Even though concrete is a relatively brittle material, its fracture toughness is currently not used as a design tool. Concrete structures are normally reinforced so that a designer often neglects the tensile strength of plain concrete, and design is usually based on approximate, empirically based formulae. However with an increase in efficiency and accuracy possible with the numerical methods, a need to rationally and accurately trace cracking in concrete has become evident. The effective critical crack length is assumed to be a function of the two parameters, critical crack tip opening displacement and the critical stress intensity factor. This two parameter fracture model developed at Northwestern is described in detail in this paper. It is shown how one can evaluate the two size-independent parameters from a single notched beam test. The results of the two parameters obtained with different types and geometry of specimens are compared. The theoretically predicted fracture process zone is compared with the data obtained using acoustic emission source location techniques as well as from laser holographic interferometry. The usefulness of the two parameter fracture model is demonstrated by examining size effect, high strength concrete, strain rate effect, and steel fiber reinforced concrete.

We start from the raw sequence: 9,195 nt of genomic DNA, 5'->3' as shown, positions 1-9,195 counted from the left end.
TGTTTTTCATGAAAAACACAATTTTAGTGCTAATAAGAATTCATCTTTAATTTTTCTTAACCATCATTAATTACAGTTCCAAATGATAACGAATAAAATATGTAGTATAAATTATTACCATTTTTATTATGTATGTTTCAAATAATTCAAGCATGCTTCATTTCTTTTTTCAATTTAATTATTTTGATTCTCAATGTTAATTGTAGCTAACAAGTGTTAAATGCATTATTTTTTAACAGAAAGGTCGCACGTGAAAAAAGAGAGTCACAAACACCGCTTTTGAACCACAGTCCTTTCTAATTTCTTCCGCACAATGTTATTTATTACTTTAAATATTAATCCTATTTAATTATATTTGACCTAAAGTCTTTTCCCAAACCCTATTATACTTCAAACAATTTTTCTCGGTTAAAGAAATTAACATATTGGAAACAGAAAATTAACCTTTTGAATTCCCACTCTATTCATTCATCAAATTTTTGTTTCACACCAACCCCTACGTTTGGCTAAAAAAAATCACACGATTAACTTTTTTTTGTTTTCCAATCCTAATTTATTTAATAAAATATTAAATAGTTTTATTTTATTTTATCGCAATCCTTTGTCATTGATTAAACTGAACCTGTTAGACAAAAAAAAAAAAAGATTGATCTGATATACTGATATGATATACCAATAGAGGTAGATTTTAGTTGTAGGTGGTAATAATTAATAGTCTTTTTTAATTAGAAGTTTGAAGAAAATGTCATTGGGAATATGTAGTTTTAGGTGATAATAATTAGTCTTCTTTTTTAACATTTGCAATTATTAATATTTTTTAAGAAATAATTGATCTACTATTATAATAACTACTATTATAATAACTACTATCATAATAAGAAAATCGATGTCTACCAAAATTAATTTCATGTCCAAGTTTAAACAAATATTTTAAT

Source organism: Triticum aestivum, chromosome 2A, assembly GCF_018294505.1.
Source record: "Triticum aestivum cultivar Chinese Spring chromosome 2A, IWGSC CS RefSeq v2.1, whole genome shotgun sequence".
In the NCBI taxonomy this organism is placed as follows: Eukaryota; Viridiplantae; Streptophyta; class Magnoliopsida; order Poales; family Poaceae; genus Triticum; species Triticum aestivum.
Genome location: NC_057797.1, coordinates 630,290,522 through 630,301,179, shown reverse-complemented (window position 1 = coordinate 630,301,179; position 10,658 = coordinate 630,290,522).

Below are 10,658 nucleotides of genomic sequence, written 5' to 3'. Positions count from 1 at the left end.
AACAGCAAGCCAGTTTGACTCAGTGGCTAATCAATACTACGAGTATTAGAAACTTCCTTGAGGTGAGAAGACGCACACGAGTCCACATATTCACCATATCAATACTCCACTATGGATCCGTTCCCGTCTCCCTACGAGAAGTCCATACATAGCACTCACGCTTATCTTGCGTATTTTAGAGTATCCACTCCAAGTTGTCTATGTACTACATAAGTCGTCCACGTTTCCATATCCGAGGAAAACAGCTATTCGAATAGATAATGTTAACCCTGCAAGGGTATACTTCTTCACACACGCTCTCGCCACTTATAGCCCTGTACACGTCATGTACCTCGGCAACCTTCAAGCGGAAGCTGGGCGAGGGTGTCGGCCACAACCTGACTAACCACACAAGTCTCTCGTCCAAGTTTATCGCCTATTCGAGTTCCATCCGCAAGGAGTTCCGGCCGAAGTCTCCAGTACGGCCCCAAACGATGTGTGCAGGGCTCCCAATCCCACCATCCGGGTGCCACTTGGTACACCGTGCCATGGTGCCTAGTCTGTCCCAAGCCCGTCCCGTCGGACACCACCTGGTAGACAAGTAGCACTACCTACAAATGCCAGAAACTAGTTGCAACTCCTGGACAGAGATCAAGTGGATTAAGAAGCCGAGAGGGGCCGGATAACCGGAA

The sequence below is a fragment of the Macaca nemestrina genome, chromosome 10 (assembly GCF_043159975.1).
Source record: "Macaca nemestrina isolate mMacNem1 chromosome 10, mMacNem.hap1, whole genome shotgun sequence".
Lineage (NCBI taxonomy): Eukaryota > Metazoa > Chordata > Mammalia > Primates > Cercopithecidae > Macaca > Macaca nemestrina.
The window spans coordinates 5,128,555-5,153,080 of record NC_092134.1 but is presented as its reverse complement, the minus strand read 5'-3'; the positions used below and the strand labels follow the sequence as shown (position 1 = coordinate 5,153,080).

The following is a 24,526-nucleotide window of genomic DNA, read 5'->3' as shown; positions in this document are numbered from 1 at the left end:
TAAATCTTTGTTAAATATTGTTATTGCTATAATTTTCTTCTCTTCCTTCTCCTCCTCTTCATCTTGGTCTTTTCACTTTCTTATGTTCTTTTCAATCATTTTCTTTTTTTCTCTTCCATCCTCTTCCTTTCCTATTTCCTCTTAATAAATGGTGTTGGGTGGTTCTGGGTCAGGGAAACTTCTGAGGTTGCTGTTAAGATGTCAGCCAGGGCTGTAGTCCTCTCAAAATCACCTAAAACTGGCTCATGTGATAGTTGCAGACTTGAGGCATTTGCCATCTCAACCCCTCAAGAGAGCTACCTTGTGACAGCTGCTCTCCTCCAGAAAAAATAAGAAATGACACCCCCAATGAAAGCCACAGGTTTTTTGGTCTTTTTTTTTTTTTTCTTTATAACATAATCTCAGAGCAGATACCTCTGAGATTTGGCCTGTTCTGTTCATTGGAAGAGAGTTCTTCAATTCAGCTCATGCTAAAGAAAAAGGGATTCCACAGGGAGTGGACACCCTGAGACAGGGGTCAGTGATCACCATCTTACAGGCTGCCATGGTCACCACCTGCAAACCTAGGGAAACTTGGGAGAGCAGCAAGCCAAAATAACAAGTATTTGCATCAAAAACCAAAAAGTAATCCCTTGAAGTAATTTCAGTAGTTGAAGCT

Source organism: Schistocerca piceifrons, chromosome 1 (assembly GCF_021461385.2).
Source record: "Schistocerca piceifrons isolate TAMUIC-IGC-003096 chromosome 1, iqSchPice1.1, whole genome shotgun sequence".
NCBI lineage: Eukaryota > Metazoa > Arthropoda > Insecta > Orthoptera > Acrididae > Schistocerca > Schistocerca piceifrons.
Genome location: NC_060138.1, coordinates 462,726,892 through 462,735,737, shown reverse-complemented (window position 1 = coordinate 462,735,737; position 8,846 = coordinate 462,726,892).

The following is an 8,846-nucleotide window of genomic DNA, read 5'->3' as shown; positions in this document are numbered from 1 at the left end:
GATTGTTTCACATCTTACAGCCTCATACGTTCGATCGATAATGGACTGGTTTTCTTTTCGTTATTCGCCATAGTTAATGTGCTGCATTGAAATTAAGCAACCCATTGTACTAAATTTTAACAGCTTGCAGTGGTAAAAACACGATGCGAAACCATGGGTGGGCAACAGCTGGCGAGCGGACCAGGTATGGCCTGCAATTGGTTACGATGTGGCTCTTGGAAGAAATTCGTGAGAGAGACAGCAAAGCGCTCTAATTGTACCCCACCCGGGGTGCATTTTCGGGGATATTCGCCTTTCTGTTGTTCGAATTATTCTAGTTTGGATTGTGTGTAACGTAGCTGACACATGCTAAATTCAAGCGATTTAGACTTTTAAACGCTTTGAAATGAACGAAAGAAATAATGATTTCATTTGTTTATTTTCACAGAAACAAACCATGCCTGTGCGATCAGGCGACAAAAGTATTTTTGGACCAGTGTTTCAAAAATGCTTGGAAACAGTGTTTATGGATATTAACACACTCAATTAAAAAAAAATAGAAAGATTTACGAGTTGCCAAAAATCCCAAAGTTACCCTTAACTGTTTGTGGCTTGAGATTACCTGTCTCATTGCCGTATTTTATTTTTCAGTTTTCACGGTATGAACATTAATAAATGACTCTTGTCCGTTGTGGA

|Original language||English (US)|
|Title of host publication||Unknown Host Publication Title|
|Editors||Surendra P. Shah, Stuart E. Swartz|
|Publisher||Soc for Experimental Mechanics Inc|
|Number of pages||8|
|State||Published - Dec 1 1987|
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